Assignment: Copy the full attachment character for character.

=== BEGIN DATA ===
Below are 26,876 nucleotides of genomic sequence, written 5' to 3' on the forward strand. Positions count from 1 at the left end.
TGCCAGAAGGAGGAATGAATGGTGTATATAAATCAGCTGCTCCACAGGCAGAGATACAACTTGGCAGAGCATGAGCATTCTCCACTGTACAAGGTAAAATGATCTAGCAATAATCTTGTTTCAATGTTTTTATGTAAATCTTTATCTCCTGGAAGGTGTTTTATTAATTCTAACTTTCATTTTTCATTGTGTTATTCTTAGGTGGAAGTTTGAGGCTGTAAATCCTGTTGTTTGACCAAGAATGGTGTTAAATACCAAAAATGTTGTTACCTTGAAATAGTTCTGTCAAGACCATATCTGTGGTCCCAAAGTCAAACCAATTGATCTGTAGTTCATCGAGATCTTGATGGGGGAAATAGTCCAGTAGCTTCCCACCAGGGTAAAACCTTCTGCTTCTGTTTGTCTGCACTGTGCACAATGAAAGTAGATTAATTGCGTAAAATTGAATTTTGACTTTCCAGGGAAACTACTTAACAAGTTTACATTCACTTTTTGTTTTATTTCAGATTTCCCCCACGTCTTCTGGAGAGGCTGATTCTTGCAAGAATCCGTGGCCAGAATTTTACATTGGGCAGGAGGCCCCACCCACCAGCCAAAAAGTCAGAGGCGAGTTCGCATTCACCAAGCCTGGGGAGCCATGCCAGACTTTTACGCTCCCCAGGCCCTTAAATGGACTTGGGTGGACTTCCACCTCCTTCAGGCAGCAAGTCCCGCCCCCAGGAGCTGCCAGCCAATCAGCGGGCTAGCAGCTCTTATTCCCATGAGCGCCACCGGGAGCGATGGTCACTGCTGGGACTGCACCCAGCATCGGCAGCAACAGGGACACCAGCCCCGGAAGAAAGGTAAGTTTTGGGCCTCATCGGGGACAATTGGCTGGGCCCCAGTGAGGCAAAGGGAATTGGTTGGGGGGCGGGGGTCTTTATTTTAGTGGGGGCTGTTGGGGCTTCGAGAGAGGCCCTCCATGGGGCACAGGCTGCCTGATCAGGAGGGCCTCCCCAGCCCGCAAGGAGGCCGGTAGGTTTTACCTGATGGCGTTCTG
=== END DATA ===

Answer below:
Below are 26,876 nucleotides of genomic sequence, written 5' to 3' on the forward strand. Positions count from 1 at the left end.
TGCCAGAAGGAGGAATGAATGGTGTATATAAATCAGCTGCTCCACAGGCAGAGATACAACTTGGCAGAGCATGAGCATTCTCCACTGTACAAGGTAAAATGATCTAGCAATAATCTTGTTTCAATGTTTTTATGTAAATCTTTATCTCCTGGAAGGTGTTTTATTAATTCTAACTTTCATTTTTCATTGTGTTATTCTTAGGTGGAAGTTTGAGGCTGTAAATCCTGTTGTTTGACCAAGAATGGTGTTAAATACCAAAAATGTTGTTACCTTGAAATAGTTCTGTCAAGACCATATCTGTGGTCCCAAAGTCAAACCAATTGATCTGTAGTTCATCGAGATCTTGATGGGGGAAATAGTCCAGTAGCTTCCCACCAGGGTAAAACCTTCTGCTTCTGTTTGTCTGCACTGTGCACAATGAAAGTAGATTAATTGCGTAAAATTGAATTTTGACTTTCCAGGGAAACTACTTAACAAGTTTACATTCACTTTTTGTTTTATTTCAGATTTCCCCCACGTCTTCTGGAGAGGCTGATTCTTGCAAGAATCCGTGGCCAGAATTTTACATTGGGCAGGAGGCCCCACCCACCAGCCAAAAAGTCAGAGGCGAGTTCGCATTCACCAAGCCTGGGGAGCCATGCCAGACTTTTACGCTCCCCAGGCCCTTAAATGGACTTGGGTGGACTTCCACCTCCTTCAGGCAGCAAGTCCCGCCCCCAGGAGCTGCCAGCCAATCAGCGGGCTAGCAGCTCTTATTCCCATGAGCGCCACCGGGAGCGATGGTCACTGCTGGGACTGCACCCAGCATCGGCAGCAACAGGGACACCAGCCCCGGAAGAAAGGTAAGTTTTGGGCCTCATCGGGGACAATTGGCTGGGCCCCAGTGAGGCAAAGGGAATTGGTTGGGGGGCGGGGGTCTTTATTTTAGTGGGGGCTGTTGGGGCTTCGAGAGAGGCCCTCCATGGGGCACAGGCTGCCTGATCAGGAGGGCCTCCCCAGCCCGCAAGGAGGCCGGTAGGTTTTACCTGATGGCGTTCTG